• Service listing page (100-200 words, with list of services)
    • Service page one (300-400 words)
    • Service page two (300-400 words)
    • Service page three (300-400 words)
  • Blog listing/category pages (2-3 sentences introductory text)
    • Blog post pages (600-2,000 word articles)
  • About us (200-300 words)
  • Contact (50-100 words plus contact form)

If you already have a website, it will probably be easier to figure this out than if you’ve never had one before. This is especially true if you’d like to keep a lot of your existing content. But as you can see above, you can start to outline your website and its content quite easily by thinking about the products or services you provide, how many of them there are, and what other basic pages you will need such as the homepage, about page and contact page. It will also help to think about which pages you would like each page to link to, and how you will direct people to them. For example, if you would like to have your latest blog posts or testimonials on your homepage, this will begin to help inform the design of the page.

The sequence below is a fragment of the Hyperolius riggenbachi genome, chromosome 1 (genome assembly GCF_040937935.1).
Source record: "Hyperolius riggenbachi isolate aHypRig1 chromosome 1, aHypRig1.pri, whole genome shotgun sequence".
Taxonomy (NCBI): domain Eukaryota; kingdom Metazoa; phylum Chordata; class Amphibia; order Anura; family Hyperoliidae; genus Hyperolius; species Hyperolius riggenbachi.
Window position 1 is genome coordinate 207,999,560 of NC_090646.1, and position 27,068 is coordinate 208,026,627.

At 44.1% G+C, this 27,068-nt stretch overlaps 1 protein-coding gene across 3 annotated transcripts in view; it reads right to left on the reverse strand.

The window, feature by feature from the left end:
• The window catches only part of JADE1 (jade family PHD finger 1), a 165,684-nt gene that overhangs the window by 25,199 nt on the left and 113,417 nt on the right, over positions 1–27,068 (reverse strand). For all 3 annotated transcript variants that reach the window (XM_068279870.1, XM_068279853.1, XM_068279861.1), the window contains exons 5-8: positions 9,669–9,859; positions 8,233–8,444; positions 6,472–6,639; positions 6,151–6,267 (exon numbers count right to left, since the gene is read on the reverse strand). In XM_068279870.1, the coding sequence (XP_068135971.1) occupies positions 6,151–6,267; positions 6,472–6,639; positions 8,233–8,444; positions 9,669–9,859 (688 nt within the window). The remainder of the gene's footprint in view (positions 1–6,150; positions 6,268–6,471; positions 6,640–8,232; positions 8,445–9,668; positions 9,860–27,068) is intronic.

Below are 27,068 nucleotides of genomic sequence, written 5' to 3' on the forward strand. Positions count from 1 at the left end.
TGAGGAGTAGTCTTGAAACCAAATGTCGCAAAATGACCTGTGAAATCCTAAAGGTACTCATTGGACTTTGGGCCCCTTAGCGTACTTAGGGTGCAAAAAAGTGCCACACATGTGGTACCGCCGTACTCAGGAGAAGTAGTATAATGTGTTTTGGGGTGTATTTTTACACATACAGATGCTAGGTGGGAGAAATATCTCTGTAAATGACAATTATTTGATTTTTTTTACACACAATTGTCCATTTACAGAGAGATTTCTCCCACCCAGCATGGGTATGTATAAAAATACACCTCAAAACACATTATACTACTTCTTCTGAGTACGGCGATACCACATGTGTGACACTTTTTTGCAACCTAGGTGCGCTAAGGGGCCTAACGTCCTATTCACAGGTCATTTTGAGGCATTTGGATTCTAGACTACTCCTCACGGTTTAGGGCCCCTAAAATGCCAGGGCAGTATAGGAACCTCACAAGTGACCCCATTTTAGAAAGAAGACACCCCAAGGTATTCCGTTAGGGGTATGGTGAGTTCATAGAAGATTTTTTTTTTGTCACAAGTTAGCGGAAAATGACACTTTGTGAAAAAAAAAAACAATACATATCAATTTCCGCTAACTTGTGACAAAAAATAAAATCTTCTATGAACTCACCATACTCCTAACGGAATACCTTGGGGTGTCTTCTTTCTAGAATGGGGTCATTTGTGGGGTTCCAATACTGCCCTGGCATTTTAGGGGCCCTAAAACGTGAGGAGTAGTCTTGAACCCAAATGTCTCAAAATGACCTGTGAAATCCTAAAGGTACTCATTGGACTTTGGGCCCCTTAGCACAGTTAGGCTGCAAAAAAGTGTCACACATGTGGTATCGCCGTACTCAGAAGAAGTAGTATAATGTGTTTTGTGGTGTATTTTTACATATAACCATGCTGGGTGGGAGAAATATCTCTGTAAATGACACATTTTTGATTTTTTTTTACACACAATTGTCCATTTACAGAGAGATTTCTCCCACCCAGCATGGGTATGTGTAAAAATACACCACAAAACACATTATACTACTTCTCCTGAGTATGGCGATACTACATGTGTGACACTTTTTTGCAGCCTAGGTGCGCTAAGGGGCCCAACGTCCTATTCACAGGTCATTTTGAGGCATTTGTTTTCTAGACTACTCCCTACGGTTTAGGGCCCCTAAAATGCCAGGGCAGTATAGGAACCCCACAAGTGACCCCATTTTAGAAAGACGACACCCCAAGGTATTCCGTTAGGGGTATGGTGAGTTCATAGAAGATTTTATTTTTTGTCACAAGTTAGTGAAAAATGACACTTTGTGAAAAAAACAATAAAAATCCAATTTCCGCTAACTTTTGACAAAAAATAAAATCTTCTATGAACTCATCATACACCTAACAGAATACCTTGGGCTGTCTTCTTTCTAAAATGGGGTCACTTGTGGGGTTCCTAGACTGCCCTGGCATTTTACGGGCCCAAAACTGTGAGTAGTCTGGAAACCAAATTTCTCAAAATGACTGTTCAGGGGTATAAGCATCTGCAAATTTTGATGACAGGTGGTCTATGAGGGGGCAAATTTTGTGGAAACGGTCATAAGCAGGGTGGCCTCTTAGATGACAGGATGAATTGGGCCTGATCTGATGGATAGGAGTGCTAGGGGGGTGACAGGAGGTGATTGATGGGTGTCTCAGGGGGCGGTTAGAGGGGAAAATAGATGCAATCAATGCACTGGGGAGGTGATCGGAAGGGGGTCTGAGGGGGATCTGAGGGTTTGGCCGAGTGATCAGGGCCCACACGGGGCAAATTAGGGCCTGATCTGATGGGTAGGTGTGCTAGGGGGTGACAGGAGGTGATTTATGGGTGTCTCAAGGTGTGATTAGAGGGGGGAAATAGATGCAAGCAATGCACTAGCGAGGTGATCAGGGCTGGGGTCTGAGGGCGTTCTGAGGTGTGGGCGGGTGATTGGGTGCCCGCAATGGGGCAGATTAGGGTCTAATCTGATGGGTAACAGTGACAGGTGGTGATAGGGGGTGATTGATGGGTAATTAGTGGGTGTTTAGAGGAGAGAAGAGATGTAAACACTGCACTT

In terms of word counts, you’ll need to consider how much you will need to say on each page. What do you want to tell people about your services? How much information do they need to know in order to contact you or otherwise convert? A rough estimate will be enough – even knowing that a certain page will just need a couple of sentences, or another page will require a large block of text or several paragraphs, will help with the website design.

You may even be able to take this a little further and start thinking about splitting your pages up into different sections. For example, if you have product pages, you may want a section for the product description, one for technical specifications, one for delivery information, and so on. Once you know you need these three sections, you can plan how to display them at the design stage. Would it look better with one section below the other, or should you put each one within a tab?